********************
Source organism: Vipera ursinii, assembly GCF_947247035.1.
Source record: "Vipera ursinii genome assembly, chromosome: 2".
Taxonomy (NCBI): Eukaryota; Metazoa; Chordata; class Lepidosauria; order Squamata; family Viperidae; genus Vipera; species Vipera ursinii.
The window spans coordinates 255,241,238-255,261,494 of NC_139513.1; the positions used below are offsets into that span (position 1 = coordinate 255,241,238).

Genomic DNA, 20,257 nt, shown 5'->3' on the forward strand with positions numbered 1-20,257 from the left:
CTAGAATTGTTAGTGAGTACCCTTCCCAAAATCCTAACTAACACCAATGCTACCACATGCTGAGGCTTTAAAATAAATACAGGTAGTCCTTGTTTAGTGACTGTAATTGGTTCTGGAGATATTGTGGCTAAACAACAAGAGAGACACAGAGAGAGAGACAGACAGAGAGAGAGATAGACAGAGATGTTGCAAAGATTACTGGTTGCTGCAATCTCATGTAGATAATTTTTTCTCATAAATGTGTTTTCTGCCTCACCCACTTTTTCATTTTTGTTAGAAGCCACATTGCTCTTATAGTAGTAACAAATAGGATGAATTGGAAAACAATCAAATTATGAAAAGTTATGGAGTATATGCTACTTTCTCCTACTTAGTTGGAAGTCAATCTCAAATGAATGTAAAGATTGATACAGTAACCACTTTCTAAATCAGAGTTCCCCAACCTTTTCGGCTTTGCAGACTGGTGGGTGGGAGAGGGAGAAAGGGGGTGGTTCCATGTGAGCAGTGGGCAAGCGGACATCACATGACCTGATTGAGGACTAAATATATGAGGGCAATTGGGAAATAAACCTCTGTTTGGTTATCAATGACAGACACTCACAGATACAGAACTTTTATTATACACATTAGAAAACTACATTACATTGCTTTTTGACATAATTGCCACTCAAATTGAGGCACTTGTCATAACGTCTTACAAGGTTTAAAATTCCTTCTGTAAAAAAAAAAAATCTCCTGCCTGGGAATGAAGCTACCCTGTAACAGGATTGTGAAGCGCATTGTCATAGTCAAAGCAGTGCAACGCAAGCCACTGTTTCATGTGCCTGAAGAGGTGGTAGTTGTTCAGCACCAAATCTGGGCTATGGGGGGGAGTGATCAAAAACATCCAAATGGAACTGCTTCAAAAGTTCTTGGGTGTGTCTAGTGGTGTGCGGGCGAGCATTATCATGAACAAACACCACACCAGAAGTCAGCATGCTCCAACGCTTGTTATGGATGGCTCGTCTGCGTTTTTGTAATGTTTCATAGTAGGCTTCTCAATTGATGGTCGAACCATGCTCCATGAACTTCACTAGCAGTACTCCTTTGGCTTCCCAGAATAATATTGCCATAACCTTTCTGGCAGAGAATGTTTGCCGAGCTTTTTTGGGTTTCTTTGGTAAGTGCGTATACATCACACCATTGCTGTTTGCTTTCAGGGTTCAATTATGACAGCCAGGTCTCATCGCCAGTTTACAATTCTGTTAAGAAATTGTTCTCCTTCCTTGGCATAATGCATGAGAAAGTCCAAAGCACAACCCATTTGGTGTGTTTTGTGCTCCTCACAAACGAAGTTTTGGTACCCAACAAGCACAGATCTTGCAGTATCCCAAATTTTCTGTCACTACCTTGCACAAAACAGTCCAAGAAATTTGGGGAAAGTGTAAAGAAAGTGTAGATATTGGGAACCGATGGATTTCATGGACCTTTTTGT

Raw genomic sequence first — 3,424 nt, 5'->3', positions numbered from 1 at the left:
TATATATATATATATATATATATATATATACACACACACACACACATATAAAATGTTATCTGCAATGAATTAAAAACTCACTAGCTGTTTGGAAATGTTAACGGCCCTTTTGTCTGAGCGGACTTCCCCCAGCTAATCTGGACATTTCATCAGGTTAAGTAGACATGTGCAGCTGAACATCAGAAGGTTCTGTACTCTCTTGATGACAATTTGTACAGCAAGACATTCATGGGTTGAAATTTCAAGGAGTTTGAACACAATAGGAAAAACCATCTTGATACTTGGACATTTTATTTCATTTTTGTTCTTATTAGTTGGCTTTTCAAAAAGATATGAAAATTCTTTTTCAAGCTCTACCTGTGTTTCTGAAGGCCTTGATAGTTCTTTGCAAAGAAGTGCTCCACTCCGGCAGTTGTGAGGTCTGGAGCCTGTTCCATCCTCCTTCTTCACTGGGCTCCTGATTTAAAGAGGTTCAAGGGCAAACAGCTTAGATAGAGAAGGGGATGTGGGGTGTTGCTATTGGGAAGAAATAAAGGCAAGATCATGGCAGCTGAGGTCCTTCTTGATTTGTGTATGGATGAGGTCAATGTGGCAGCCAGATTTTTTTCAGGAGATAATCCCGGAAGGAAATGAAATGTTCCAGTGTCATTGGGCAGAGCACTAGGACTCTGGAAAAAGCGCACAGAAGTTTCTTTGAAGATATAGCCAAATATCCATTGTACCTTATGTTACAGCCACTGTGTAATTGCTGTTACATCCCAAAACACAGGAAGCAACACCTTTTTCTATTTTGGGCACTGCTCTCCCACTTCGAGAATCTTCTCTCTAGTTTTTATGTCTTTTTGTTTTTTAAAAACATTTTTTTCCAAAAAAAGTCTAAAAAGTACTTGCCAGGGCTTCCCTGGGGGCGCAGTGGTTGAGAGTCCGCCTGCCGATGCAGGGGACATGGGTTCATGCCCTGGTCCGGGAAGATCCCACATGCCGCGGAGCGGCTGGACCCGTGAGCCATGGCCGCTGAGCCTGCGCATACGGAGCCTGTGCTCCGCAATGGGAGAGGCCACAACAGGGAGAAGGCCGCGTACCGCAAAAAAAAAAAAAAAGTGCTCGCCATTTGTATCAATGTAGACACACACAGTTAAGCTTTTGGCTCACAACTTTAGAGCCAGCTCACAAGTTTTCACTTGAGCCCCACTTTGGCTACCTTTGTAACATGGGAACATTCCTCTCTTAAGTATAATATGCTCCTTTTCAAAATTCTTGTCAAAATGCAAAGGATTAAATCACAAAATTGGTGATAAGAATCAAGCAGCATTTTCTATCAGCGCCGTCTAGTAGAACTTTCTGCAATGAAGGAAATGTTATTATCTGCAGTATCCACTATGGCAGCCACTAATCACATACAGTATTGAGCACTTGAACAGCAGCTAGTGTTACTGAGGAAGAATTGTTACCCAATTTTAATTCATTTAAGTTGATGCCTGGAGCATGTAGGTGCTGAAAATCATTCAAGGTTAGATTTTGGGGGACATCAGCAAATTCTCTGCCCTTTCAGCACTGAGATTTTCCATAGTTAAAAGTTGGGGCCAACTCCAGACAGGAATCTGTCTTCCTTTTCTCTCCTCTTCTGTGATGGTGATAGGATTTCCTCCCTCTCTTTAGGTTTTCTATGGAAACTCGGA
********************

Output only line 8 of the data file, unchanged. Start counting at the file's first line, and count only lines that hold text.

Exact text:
TATATATATATATATATATATATATATATACACACACACACACACATATAAAATGTTATCTGCAATGAATTAAAAACTCACTAGCTGTTTGGAAATGTTAACGGCCCTTTTGTCTGAGCGGACTTCCCCCAGCTAATCTGGACATTTCATCAGGTTAAGTAGACATGTGCAGCTGAACATCAGAAGGTTCTGTACTCTCTTGATGACAATTTGTACAGCAAGACATTCATGGGTTGAAATTTCAAGGAGTTTGAACACAATAGGAAAAACCATCTTGATACTTGGACATTTTATTTCATTTTTGTTCTTATTAGTTGGCTTTTCAAAAAGATATGAAAATTCTTTTTCAAGCTCTACCTGTGTTTCTGAAGGCCTTGATAGTTCTTTGCAAAGAAGTGCTCCACTCCGGCAGTTGTGAGGTCTGGAGCCTGTTCCATCCTCCTTCTTCACTGGGCTCCTGATTTAAAGAGGTTCAAGGGCAAACAGCTTAGATAGAGAAGGGGATGTGGGGTGTTGCTATTGGGAAGAAATAAAGGCAAGATCATGGCAGCTGAGGTCCTTCTTGATTTGTGTATGGATGAGGTCAATGTGGCAGCCAGATTTTTTTCAGGAGATAATCCCGGAAGGAAATGAAATGTTCCAGTGTCATTGGGCAGAGCACTAGGACTCTGGAAAAAGCGCACAGAAGTTTCTTTGAAGATATAGCCAAATATCCATTGTACCTTATGTTACAGCCACTGTGTAATTGCTGTTACATCCCAAAACACAGGAAGCAACACCTTTTTCTATTTTGGGCACTGCTCTCCCACTTCGAGAATCTTCTCTCTAGTTTTTATGTCTTTTTGTTTTTTAAAAACATTTTTTTCCAAAAAAAGTCTAAAAAGTACTTGCCAGGGCTTCCCTGGGGGCGCAGTGGTTGAGAGTCCGCCTGCCGATGCAGGGGACATGGGTTCATGCCCTGGTCCGGGAAGATCCCACATGCCGCGGAGCGGCTGGACCCGTGAGCCATGGCCGCTGAGCCTGCGCATACGGAGCCTGTGCTCCGCAATGGGAGAGGCCACAACAGGGAGAAGGCCGCGTACCGCAAAAAAAAAAAAAAAGTGCTCGCCATTTGTATCAATGTAGACACACACAGTTAAGCTTTTGGCTCACAACTTTAGAGCCAGCTCACAAGTTTTCACTTGAGCCCCACTTTGGCTACCTTTGTAACATGGGAACATTCCTCTCTTAAGTATAATATGCTCCTTTTCAAAATTCTTGTCAAAATGCAAAGGATTAAATCACAAAATTGGTGATAAGAATCAAGCAGCATTTTCTATCAGCGCCGTCTAGTAGAACTTTCTGCAATGAAGGAAATGTTATTATCTGCAGTATCCACTATGGCAGCCACTAATCACATACAGTATTGAGCACTTGAACAGCAGCTAGTGTTACTGAGGAAGAATTGTTACCCAATTTTAATTCATTTAAGTTGATGCCTGGAGCATGTAGGTGCTGAAAATCATTCAAGGTTAGATTTTGGGGGACATCAGCAAATTCTCTGCCCTTTCAGCACTGAGATTTTCCATAGTTAAAAGTTGGGGCCAACTCCAGACAGGAATCTGTCTTCCTTTTCTCTCCTCTTCTGTGATGGTGATAGGATTTCCTCCCTCTCTTTAGGTTTTCTATGGAAACTCGGA